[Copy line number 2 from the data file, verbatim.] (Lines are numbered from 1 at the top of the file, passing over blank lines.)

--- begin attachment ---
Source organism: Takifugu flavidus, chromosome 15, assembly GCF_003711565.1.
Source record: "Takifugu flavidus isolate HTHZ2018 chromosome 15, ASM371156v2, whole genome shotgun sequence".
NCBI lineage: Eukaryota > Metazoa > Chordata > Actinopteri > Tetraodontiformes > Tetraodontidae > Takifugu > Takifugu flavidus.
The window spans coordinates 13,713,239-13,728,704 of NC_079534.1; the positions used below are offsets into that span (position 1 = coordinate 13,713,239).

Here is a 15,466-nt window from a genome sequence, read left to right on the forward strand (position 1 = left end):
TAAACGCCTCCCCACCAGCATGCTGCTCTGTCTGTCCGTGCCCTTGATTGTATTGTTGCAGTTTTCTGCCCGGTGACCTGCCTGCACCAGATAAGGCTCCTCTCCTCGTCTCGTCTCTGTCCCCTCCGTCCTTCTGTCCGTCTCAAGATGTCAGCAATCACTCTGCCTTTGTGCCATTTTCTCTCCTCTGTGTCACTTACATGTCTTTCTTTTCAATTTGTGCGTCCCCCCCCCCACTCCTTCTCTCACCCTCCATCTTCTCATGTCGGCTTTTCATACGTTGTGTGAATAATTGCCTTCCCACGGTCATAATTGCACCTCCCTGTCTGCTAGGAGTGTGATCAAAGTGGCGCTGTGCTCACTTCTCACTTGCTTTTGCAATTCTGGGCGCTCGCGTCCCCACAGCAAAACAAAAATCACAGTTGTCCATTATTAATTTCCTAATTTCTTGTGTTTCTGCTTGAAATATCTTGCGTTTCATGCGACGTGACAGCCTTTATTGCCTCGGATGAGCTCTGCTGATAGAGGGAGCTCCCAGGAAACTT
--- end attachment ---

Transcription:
Source record: "Takifugu flavidus isolate HTHZ2018 chromosome 15, ASM371156v2, whole genome shotgun sequence".